Communication interface 318 also provides a two-way data communication coupling to a network link 320 that is connected to a local network 322. For example, communication interface 318 may be an integrated services digital network (ISDN) card or a modem to provide a data communication connection to a corresponding type of telephone line. As another example, communication interface 318 may be a local area network (LAN) card to provide a data communication connection to a compatible LAN. Wireless links may also be implemented. In any such implementation, communication interface 318 sends and receives electrical, electromagnetic or optical signals that carry digital data streams representing various types of information.

Network link 320 typically provides data communication through one or more networks to other data devices. For example, network link 320 may provide a connection through local network 322 to a host computer 324 or to data equipment operated by an Internet Service Provider (ISP) 326. ISP 326 in turn provides data communication services through the world wide packet data communication network now commonly referred to as the “Internet” 328. Local network 322 and Internet 328 both use electrical, electromagnetic or optical signals that carry digital data streams. The signals through the various networks and the signals on network link 320 and through communication interface 318, which carry the digital data to and from computer system 300, are exemplary forms of carrier waves transporting the information.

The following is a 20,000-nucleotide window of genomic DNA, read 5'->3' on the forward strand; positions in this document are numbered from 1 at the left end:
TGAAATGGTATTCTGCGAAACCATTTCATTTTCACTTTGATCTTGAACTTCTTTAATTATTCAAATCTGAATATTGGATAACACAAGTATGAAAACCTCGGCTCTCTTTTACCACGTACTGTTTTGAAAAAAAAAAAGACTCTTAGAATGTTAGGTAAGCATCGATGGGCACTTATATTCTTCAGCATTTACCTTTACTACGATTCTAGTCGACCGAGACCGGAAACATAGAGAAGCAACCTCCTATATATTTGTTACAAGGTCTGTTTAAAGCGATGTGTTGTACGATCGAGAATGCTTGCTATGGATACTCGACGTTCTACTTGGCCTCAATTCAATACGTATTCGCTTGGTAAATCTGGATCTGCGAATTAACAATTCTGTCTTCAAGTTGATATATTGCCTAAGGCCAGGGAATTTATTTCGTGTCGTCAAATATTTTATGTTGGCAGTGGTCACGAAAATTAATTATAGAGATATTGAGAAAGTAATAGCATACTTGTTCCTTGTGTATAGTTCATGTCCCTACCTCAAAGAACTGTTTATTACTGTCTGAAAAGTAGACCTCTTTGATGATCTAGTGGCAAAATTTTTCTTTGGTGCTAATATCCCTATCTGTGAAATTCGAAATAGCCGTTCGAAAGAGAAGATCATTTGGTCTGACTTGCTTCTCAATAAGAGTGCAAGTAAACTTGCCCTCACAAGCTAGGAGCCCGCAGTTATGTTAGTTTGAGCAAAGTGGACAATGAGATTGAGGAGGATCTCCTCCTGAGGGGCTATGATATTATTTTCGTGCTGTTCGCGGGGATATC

Computer system 300 can send messages and receive data, including program code, through the network(s), network link 320 and communication interface 318. In the Internet example, a server 330 might transmit a requested code for an application program through Internet 328, ISP 326, local network 322 and communication interface 318. In accordance with the invention, one such downloaded application provides for preventing deadlock in policy-design constraints as described herein.